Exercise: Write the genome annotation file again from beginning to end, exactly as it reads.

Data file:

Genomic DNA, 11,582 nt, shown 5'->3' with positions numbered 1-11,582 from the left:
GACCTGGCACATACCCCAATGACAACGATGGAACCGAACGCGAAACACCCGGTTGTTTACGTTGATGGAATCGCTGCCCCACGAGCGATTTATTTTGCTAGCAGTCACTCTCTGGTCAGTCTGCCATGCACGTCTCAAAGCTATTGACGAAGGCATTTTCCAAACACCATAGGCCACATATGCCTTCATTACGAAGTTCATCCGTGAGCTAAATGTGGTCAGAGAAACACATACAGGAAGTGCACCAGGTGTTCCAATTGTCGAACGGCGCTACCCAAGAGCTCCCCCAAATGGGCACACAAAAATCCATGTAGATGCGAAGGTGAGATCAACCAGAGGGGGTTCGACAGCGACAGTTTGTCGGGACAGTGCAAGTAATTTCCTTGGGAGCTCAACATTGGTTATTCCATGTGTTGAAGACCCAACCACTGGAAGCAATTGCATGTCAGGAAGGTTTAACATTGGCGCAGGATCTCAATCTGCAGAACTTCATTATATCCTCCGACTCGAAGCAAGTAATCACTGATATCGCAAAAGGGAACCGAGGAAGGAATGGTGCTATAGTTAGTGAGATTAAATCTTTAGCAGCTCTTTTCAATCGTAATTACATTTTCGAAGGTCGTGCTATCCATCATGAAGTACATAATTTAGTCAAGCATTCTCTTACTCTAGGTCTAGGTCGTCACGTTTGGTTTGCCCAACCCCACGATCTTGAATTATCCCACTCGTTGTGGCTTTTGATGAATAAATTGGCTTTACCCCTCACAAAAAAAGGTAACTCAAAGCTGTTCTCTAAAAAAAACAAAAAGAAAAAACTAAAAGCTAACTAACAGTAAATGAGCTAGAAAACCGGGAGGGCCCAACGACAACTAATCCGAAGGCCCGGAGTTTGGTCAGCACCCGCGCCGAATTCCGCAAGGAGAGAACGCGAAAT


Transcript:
Genomic DNA, 11,582 nt, shown 5'->3' with positions numbered 1-11,582 from the left:
GACCTGGCACATACCCCAATGACAACGATGGAACCGAACGCGAAACACCCGGTTGTTTACGTTGATGGAATCGCTGCCCCACGAGCGATTTATTTTGCTAGCAGTCACTCTCTGGTCAGTCTGCCATGCACGTCTCAAAGCTATTGACGAAGGCATTTTCCAAACACCATAGGCCACATATGCCTTCATTACGAAGTTCATCCGTGAGCTAAATGTGGTCAGAGAAACACATACAGGAAGTGCACCAGGTGTTCCAATTGTCGAACGGCGCTACCCAAGAGCTCCCCCAAATGGGCACACAAAAATCCATGTAGATGCGAAGGTGAGATCAACCAGAGGGGGTTCGACAGCGACAGTTTGTCGGGACAGTGCAAGTAATTTCCTTGGGAGCTCAACATTGGTTATTCCATGTGTTGAAGACCCAACCACTGGAAGCAATTGCATGTCAGGAAGGTTTAACATTGGCGCAGGATCTCAATCTGCAGAACTTCATTATATCCTCCGACTCGAAGCAAGTAATCACTGATATCGCAAAAGGGAACCGAGGAAGGAATGGTGCTATAGTTAGTGAGATTAAATCTTTAGCAGCTCTTTTCAATCGTAATTACATTTTCGAAGGTCGTGCTATCCATCATGAAGTACATAATTTAGTCAAGCATTCTCTTACTCTAGGTCTAGGTCGTCACGTTTGGTTTGCCCAACCCCACGATCTTGAATTATCCCACTCGTTGTGGCTTTTGATGAATAAATTGGCTTTACCCCTCACAAAAAAAGGTAACTCAAAGCTGTTCTCTAAAAAAAACAAAAAGAAAAAACTAAAAGCTAACTAACAGTAAATGAGCTAGAAAACCGGGAGGGCCCAACGACAACTAATCCGAAGGCCCGGAGTTTGGTCAGCACCCGCGCCGAATTCCGCAAGGAGAGAACGCGAAAT